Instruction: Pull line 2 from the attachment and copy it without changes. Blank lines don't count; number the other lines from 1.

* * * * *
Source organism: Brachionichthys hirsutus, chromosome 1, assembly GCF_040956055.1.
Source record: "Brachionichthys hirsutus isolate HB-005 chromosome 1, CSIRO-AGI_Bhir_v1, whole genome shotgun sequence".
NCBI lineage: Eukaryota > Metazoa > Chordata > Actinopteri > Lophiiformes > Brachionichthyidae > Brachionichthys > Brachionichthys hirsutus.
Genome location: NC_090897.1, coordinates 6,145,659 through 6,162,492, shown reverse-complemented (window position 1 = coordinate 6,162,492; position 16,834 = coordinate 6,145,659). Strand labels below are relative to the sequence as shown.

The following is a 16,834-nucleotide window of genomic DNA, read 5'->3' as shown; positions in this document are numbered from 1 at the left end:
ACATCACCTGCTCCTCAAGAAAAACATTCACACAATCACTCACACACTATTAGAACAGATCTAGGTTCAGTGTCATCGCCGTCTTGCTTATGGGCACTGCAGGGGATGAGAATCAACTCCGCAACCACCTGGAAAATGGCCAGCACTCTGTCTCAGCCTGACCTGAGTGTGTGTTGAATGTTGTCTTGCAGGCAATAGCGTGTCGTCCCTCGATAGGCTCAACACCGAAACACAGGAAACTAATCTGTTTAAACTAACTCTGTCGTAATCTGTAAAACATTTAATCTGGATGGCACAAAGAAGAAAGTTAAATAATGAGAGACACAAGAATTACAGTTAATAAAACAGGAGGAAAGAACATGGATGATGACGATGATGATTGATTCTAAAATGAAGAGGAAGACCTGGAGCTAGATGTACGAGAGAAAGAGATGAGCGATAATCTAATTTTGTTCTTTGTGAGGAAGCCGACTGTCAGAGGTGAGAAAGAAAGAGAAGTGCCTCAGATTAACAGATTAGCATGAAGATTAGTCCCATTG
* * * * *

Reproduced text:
Source record: "Brachionichthys hirsutus isolate HB-005 chromosome 1, CSIRO-AGI_Bhir_v1, whole genome shotgun sequence".